Improve the energy efficiency of your pumping systems


The energy crisis has been a hot topic for the past few months. Businesses are really starting to feel the pinch from their increasing energy bills, and while some support is being given, there is uncertainty about how long this will last. To help users of pumping systems reduce their energy usage, Castle Pumps explores seven ways the energy efficiency of a pumping system can be improved.

Around 16% of a typical industrial facility’s electricity costs are generated by its pumping systems. With energy prices at a high, inefficient pumps are becoming even more expensive to run. The good news is that there are usually savings to be made. Let’s look at seven ways to optimise your pumping systems’ energy consumption.

Avoid oversizing the pump 

In the design process, oversizing a pump is common to cater for any uncertainties of the duty required. However, as a higher performance in terms of flow and pressure requires the motor to run at a higher power, an oversized pump uses more energy than necessary. For that reason, a pump should be selected to run as close to its Best Efficiency Point (BEP) as possible.

Impeller trimming

If a pump has been oversized, a throttling valve is sometimes used to achieve a lower duty. This, however, is less energy efficient than trimming the impeller, which is a relatively cost-effective way of reducing the pressure and flow produced. In turn, variable frequency drives are more energy efficient than impeller trimming, as the casing clearance gets larger when an impeller is shaved.

Variable frequency drives

The purpose of a variable frequency drive is to vary the speed of the motor to achieve the application’s actual performance requirements as opposed to the maximum that the pump can provide, therefore reducing energy waste. Firstly, it can slow the motor on an oversized pump and secondly, it can control a pump in situations where there are differing duty requirements at different times, i.e. sometimes it needs to operate at full speed and others it doesn’t. An example is a cooling pump, where the temperature of the component needing to be cooled may vary considerably.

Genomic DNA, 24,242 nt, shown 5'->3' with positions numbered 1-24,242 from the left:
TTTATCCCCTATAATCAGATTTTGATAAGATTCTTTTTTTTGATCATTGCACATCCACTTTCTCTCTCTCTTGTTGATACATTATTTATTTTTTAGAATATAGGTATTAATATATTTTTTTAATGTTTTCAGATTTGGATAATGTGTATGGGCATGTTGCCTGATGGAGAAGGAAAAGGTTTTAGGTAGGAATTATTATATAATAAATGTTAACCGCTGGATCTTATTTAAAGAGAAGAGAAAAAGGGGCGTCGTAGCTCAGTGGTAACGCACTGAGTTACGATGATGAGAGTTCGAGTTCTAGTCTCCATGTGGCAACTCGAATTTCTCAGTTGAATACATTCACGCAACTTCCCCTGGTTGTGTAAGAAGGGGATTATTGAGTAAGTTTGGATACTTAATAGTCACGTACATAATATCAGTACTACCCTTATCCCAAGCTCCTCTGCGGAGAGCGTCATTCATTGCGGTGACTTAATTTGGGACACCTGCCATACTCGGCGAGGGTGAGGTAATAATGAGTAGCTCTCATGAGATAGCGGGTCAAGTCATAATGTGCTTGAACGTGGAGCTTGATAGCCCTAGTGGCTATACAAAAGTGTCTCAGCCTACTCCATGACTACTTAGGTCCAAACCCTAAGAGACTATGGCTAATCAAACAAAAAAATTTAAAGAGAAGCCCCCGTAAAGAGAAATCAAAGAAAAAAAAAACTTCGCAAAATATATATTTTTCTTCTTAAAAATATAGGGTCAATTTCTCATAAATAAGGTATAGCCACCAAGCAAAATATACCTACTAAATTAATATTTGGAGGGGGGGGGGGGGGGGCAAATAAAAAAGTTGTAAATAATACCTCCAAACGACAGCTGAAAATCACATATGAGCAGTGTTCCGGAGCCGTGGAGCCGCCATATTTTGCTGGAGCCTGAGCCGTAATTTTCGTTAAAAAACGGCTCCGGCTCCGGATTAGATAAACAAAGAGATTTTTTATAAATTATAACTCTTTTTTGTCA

Parallel pumping systems

Another energy-efficient solution for an installation with differing performance requirements is the use of parallel pumping systems. When the occasional duty requirements are significantly higher than the standard operating conditions, a single pump could operate far from its BEP for much of the time. By installing a second smaller pump to meet the average system requirements, the larger, higher energy consuming pump would only need to be used when it warrants it.

Limit pipework pressure loss

The pump’s power needs to account for pressure loss in the system, which is affected by the length, diameter, layout and internals of pipework. Bends and changes in the size of the pipework should be kept to a minimum, and the diameter should be carefully selected, as smaller pipework results in more friction. Corrosion and rust can increase resistance resulting in pressure loss, which means cleaning and maintaining pipework is important too.

Eliminate unnecessary use

It might surprise you how often pumps are in operation when they aren’t doing anything, just due to lack of control. Control systems can be implemented to shut down pumps not in use, and using pressure switches, the number of pumps in service can be automatically adjusted as duty requirements vary.

Carry out maintenance

Like any equipment, wear can reduce efficiency. A pump’s energy efficiency can degrade as much as 10-25% before it’s replaced, making routine maintenance vital. It is vital to replace wearing parts such as wear rings, as leakages mean the power requirements to produce the same flow increase.


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